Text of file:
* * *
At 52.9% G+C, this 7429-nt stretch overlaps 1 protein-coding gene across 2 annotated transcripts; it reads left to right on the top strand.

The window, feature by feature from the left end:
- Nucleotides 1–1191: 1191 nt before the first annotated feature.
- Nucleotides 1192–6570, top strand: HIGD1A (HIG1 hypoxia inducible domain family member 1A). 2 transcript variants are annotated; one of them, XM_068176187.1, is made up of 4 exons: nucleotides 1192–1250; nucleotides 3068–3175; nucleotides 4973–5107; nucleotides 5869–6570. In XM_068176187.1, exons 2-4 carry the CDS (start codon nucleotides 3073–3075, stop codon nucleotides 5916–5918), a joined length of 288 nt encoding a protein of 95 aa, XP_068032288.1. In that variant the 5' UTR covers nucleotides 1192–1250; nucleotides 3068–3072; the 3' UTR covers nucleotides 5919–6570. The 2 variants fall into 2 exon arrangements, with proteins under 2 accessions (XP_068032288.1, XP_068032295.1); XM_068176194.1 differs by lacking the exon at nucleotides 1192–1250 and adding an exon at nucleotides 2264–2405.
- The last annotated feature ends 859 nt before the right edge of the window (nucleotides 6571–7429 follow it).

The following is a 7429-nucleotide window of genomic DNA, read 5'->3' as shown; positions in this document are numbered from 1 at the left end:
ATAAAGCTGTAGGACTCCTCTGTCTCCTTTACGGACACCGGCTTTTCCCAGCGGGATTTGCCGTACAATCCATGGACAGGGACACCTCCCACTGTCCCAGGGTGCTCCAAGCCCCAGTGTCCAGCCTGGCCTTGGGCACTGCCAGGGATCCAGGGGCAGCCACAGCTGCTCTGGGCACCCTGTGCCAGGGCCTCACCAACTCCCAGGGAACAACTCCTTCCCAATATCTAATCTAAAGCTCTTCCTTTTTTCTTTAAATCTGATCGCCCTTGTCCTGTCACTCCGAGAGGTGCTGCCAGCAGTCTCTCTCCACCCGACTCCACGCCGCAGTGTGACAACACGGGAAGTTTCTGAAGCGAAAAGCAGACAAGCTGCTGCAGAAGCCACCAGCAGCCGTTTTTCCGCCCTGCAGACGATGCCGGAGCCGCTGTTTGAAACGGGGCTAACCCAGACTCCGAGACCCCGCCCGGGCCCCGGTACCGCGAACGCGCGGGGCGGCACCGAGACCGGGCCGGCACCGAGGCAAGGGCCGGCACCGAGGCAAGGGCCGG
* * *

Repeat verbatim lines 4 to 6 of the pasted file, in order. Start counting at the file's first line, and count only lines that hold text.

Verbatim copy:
- Nucleotides 1192–6570, top strand: HIGD1A (HIG1 hypoxia inducible domain family member 1A). 2 transcript variants are annotated; one of them, XM_068176187.1, is made up of 4 exons: nucleotides 1192–1250; nucleotides 3068–3175; nucleotides 4973–5107; nucleotides 5869–6570. In XM_068176187.1, exons 2-4 carry the CDS (start codon nucleotides 3073–3075, stop codon nucleotides 5916–5918), a joined length of 288 nt encoding a protein of 95 aa, XP_068032288.1. In that variant the 5' UTR covers nucleotides 1192–1250; nucleotides 3068–3072; the 3' UTR covers nucleotides 5919–6570. The 2 variants fall into 2 exon arrangements, with proteins under 2 accessions (XP_068032288.1, XP_068032295.1); XM_068176194.1 differs by lacking the exon at nucleotides 1192–1250 and adding an exon at nucleotides 2264–2405.
- The last annotated feature ends 859 nt before the right edge of the window (nucleotides 6571–7429 follow it).

The following is a 7429-nucleotide window of genomic DNA, read 5'->3' as shown; positions in this document are numbered from 1 at the left end: